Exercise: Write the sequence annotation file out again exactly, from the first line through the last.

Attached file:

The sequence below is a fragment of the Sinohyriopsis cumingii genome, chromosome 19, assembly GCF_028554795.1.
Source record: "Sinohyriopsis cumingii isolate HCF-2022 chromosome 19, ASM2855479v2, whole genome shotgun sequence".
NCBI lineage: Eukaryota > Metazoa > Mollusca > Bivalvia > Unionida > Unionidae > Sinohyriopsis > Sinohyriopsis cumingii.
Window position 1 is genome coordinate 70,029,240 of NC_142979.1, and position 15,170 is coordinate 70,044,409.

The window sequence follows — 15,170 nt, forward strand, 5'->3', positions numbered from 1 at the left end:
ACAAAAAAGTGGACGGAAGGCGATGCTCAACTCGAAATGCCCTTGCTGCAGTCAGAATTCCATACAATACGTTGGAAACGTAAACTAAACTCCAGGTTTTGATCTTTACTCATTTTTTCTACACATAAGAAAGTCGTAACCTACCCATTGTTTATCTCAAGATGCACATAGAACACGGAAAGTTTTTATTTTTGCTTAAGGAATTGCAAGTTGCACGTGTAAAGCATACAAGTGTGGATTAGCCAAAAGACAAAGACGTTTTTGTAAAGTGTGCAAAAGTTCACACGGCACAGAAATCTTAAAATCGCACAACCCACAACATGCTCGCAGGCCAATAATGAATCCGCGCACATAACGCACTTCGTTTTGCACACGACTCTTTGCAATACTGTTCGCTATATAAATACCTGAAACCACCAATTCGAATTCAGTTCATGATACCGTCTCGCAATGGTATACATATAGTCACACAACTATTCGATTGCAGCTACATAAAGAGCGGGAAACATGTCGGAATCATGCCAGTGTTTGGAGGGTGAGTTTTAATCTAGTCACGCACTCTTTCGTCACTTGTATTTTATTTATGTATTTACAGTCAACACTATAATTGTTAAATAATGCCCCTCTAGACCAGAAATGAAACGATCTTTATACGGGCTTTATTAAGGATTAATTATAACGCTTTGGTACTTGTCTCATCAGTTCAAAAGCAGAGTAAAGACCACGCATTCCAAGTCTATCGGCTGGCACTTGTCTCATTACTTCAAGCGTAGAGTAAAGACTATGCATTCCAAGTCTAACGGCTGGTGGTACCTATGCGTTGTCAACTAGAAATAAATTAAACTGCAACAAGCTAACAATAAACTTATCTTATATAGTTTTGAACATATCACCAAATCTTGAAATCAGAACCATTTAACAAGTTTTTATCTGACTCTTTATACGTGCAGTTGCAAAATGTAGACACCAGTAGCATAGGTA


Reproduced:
The sequence below is a fragment of the Sinohyriopsis cumingii genome, chromosome 19, assembly GCF_028554795.1.
Source record: "Sinohyriopsis cumingii isolate HCF-2022 chromosome 19, ASM2855479v2, whole genome shotgun sequence".
NCBI lineage: Eukaryota > Metazoa > Mollusca > Bivalvia > Unionida > Unionidae > Sinohyriopsis > Sinohyriopsis cumingii.
Window position 1 is genome coordinate 70,029,240 of NC_142979.1, and position 15,170 is coordinate 70,044,409.

The window sequence follows — 15,170 nt, forward strand, 5'->3', positions numbered from 1 at the left end:
ACAAAAAAGTGGACGGAAGGCGATGCTCAACTCGAAATGCCCTTGCTGCAGTCAGAATTCCATACAATACGTTGGAAACGTAAACTAAACTCCAGGTTTTGATCTTTACTCATTTTTTCTACACATAAGAAAGTCGTAACCTACCCATTGTTTATCTCAAGATGCACATAGAACACGGAAAGTTTTTATTTTTGCTTAAGGAATTGCAAGTTGCACGTGTAAAGCATACAAGTGTGGATTAGCCAAAAGACAAAGACGTTTTTGTAAAGTGTGCAAAAGTTCACACGGCACAGAAATCTTAAAATCGCACAACCCACAACATGCTCGCAGGCCAATAATGAATCCGCGCACATAACGCACTTCGTTTTGCACACGACTCTTTGCAATACTGTTCGCTATATAAATACCTGAAACCACCAATTCGAATTCAGTTCATGATACCGTCTCGCAATGGTATACATATAGTCACACAACTATTCGATTGCAGCTACATAAAGAGCGGGAAACATGTCGGAATCATGCCAGTGTTTGGAGGGTGAGTTTTAATCTAGTCACGCACTCTTTCGTCACTTGTATTTTATTTATGTATTTACAGTCAACACTATAATTGTTAAATAATGCCCCTCTAGACCAGAAATGAAACGATCTTTATACGGGCTTTATTAAGGATTAATTATAACGCTTTGGTACTTGTCTCATCAGTTCAAAAGCAGAGTAAAGACCACGCATTCCAAGTCTATCGGCTGGCACTTGTCTCATTACTTCAAGCGTAGAGTAAAGACTATGCATTCCAAGTCTAACGGCTGGTGGTACCTATGCGTTGTCAACTAGAAATAAATTAAACTGCAACAAGCTAACAATAAACTTATCTTATATAGTTTTGAACATATCACCAAATCTTGAAATCAGAACCATTTAACAAGTTTTTATCTGACTCTTTATACGTGCAGTTGCAAAATGTAGACACCAGTAGCATAGGTA